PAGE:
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Sanitation marketing making sanitation attractive to Pacific entrepreneurs

An IWC-Monash University Water, Sanitation and Hygiene (WASH) project involving four Pacific countries – Solomon Islands, Vanuatu, Papua New Guinea and Fiji – is adopting a “sanitation marketing” approach to bridge communities’ needs and priorities with the capacity of authorities or businesses to meet these needs.

Sanitation marketing – working with local entrepreneurs to build businesses around the provision of sanitation – is a proven approach in Asia and Africa, but one that faces challenges in the less densely populated Pacific region where the Melanesian culture of sharing can hinder the creation of profit-oriented businesses.

The project’s principal researcher, WASH engineer Dr Dani Barrington, said that the project’s main focus is on the large number of informal settlements that have grown up around major towns and cities as a consequence of the population drift from rural areas.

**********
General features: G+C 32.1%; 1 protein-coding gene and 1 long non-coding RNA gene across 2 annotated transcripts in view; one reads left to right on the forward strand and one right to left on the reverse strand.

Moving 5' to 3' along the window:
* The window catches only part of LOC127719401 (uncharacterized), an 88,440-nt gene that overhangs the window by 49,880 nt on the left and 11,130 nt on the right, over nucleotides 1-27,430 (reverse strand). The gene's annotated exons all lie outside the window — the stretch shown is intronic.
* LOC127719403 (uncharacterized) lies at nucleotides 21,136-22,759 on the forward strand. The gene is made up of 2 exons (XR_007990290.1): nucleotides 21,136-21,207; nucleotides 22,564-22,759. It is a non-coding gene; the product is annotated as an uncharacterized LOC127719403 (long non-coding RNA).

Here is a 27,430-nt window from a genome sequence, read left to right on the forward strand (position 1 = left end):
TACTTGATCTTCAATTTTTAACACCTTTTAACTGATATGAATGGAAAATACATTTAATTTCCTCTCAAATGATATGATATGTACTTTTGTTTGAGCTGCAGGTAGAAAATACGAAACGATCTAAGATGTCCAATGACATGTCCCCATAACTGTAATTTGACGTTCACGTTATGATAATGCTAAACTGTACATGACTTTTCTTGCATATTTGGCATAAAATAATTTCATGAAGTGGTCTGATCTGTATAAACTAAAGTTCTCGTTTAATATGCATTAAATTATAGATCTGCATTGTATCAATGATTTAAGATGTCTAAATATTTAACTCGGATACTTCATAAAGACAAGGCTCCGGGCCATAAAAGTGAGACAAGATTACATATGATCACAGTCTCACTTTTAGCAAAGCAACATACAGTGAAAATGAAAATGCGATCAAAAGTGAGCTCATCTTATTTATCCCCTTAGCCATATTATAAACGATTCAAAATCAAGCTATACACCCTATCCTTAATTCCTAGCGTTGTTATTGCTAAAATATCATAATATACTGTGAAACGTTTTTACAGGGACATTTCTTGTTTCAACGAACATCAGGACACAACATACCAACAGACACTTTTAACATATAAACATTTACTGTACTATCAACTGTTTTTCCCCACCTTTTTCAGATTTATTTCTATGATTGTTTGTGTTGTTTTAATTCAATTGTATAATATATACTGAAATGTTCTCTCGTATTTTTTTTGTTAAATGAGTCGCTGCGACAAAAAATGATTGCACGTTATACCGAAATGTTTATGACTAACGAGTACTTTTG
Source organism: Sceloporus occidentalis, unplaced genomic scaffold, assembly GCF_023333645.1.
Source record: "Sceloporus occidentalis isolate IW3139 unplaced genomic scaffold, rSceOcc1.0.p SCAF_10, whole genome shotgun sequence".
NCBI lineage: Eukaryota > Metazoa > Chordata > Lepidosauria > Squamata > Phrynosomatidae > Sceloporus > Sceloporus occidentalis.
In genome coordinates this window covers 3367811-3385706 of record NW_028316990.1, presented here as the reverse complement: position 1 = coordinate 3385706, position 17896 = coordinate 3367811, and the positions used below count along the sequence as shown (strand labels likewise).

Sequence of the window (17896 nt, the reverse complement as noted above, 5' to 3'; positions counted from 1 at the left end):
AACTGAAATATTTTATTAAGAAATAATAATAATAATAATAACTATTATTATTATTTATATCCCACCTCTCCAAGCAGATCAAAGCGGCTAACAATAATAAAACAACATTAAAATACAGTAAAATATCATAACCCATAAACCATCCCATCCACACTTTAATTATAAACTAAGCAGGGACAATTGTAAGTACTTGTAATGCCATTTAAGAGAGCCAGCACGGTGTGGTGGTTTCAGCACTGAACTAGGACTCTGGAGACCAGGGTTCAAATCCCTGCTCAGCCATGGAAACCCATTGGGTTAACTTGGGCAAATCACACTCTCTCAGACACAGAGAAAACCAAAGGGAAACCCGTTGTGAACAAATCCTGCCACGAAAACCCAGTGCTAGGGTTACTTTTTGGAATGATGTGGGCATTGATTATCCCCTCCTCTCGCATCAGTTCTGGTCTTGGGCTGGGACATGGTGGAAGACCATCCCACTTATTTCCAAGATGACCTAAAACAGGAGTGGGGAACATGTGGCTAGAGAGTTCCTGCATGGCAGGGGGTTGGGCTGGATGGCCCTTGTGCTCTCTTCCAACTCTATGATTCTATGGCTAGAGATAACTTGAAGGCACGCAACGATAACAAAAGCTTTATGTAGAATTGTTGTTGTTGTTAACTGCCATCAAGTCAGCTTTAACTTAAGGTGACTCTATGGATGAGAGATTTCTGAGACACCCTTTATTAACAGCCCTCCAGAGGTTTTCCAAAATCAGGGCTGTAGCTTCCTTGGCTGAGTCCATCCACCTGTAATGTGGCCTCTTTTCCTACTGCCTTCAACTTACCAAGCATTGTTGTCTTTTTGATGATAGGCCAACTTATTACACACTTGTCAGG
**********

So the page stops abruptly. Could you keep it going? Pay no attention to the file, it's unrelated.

“These are communities that aspire to modern living, including modern sanitation, but are outside established infrastructure,” she says.

The Pacific WaSH markets initiative is a three-year project under the auspices of IWC and Live & Learn, an NGO. It involves researchers at Monash, the University of North Carolina at Chapel Hill (UNC-Chapel Hill) in the US and the University of the South Pacific in Fiji.

“We are working with local communities and with local enabling bodies [the ministries of health, environment ministries and water authorities] to find out what will work," said Dr Barrington. "In effect we are looking for a way to bridge the communities’ needs and priorities with the capacity of authorities or businesses to meet these needs.”

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